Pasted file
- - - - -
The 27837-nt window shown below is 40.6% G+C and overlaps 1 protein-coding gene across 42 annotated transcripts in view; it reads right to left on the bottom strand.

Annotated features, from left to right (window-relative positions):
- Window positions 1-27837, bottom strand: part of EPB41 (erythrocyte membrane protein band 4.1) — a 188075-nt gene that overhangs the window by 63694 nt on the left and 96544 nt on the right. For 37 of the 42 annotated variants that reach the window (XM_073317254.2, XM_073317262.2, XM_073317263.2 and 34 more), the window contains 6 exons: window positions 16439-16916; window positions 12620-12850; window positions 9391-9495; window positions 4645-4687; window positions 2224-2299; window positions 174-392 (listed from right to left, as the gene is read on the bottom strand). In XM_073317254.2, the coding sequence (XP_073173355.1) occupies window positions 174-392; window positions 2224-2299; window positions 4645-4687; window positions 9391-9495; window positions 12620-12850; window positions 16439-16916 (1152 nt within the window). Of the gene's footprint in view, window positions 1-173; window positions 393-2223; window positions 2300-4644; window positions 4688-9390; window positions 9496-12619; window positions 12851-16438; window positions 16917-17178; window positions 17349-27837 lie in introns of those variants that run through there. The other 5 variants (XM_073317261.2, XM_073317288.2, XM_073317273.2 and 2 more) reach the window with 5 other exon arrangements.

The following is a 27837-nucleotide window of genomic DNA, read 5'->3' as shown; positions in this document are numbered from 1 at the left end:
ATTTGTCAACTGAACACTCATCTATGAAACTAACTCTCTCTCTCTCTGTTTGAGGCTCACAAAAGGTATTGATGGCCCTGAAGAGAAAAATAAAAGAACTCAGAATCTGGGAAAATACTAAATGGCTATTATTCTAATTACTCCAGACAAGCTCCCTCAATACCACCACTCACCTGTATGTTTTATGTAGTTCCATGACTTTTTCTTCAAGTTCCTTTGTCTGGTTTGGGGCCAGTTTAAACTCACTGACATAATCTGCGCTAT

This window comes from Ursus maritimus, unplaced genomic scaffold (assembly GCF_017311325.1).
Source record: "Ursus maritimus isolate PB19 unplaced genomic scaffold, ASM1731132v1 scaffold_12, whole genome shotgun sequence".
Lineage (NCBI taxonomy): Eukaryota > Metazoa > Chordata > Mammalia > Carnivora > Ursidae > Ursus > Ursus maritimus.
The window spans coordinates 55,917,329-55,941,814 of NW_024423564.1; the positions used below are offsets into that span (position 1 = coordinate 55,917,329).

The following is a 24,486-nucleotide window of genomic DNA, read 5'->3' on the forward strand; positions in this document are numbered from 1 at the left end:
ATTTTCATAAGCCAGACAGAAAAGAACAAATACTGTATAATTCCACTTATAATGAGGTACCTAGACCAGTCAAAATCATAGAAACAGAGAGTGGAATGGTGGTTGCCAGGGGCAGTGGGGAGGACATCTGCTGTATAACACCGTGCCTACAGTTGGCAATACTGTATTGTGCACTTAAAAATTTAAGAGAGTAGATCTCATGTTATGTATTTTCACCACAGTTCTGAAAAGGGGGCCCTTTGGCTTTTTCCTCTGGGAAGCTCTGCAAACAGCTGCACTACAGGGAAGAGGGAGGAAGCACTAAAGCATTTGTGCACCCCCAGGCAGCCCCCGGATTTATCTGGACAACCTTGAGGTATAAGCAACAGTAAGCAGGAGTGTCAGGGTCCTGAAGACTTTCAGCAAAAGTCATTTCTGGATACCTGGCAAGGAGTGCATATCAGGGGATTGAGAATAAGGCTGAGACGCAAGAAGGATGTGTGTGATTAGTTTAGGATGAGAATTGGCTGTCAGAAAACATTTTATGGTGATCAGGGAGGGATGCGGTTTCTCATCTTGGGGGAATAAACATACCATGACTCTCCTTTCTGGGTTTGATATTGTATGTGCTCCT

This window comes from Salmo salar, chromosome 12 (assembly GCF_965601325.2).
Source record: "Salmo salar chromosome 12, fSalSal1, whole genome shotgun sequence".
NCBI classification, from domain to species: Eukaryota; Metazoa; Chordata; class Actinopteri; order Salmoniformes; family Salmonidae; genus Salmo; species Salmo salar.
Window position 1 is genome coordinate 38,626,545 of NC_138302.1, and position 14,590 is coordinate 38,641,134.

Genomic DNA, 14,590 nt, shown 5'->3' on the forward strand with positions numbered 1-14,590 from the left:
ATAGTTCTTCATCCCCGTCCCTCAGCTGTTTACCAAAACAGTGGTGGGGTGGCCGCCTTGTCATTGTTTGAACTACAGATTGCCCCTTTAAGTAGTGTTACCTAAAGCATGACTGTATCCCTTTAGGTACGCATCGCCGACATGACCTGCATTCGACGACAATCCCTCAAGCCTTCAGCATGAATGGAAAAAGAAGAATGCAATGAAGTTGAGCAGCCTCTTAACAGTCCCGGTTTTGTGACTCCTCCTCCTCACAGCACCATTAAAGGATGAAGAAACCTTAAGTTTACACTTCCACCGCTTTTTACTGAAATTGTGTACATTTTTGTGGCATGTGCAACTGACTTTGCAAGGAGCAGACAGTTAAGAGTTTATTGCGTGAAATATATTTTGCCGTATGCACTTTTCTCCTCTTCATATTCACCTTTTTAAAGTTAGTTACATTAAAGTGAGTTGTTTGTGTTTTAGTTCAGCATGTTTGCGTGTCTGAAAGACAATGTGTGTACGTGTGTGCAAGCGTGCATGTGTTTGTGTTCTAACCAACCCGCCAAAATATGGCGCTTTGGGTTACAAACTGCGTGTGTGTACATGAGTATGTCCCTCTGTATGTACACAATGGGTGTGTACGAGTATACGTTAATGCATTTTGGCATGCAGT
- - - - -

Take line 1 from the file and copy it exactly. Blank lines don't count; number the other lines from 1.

The 27837-nt window shown below is 40.6% G+C and overlaps 1 protein-coding gene across 42 annotated transcripts in view; it reads right to left on the bottom strand.